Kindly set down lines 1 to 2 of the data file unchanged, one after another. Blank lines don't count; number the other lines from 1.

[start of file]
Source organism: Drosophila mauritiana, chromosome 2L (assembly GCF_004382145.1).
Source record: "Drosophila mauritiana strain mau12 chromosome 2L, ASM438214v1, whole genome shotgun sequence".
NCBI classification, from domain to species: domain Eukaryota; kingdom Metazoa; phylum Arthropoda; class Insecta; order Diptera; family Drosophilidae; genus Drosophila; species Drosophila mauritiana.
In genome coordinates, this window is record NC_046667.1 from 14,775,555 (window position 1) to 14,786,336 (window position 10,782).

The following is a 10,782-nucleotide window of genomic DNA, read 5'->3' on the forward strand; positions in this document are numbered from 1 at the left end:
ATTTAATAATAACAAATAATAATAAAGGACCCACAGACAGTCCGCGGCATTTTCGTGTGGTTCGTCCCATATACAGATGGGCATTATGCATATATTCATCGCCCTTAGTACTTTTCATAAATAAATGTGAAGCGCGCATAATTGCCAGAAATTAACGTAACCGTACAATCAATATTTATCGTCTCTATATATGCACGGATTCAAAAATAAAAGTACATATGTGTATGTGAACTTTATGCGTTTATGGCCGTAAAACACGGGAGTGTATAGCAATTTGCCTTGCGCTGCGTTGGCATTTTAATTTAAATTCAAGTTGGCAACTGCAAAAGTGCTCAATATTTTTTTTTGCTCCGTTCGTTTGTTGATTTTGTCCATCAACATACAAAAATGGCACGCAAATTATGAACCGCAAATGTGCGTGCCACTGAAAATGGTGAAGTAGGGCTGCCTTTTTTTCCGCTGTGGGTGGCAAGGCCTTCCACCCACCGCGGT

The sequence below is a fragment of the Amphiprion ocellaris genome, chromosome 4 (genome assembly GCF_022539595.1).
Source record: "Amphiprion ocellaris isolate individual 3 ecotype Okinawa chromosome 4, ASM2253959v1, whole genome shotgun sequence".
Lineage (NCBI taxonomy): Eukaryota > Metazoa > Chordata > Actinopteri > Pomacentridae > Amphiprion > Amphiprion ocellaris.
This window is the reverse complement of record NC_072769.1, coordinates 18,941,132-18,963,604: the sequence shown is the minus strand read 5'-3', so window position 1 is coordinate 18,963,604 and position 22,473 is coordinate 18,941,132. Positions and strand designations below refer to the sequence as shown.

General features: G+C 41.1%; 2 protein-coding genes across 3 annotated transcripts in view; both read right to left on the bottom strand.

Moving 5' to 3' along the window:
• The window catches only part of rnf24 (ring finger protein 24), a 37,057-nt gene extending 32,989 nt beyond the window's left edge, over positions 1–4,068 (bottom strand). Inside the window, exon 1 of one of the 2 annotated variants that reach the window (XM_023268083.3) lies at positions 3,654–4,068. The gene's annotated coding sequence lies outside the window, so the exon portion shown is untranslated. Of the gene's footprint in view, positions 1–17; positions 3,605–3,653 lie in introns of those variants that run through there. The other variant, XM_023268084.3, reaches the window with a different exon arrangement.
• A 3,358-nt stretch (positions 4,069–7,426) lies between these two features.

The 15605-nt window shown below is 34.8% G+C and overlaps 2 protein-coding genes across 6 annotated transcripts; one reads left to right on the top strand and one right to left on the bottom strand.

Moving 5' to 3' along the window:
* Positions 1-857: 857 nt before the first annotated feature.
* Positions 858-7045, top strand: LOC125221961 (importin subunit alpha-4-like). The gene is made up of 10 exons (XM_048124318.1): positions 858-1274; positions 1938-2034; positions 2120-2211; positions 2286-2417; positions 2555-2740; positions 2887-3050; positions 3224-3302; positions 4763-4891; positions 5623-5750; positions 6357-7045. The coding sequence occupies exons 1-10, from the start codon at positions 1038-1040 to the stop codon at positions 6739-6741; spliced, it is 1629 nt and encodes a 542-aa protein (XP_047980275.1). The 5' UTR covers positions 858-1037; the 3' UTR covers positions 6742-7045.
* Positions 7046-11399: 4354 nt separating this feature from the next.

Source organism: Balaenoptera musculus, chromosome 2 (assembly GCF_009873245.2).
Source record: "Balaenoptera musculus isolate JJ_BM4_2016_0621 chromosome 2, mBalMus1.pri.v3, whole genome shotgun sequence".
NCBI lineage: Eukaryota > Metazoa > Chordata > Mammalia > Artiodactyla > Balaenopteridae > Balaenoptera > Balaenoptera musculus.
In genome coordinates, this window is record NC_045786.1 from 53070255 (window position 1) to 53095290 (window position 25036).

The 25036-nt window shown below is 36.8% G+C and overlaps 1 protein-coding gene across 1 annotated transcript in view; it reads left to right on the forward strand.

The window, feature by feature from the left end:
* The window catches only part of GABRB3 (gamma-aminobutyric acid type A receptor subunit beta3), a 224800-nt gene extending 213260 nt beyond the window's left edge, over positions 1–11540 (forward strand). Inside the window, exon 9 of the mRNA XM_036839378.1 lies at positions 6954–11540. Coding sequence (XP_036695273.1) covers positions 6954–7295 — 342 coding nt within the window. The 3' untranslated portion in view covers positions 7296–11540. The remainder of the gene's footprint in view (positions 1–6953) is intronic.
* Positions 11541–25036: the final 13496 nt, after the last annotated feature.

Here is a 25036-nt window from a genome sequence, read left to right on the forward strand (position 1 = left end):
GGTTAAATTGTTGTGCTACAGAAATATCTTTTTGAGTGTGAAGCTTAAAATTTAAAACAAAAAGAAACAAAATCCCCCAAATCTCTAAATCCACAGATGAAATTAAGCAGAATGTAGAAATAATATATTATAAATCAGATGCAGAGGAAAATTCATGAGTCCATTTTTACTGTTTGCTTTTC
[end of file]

Source organism: Drosophila mauritiana, chromosome 2L (assembly GCF_004382145.1).
Source record: "Drosophila mauritiana strain mau12 chromosome 2L, ASM438214v1, whole genome shotgun sequence".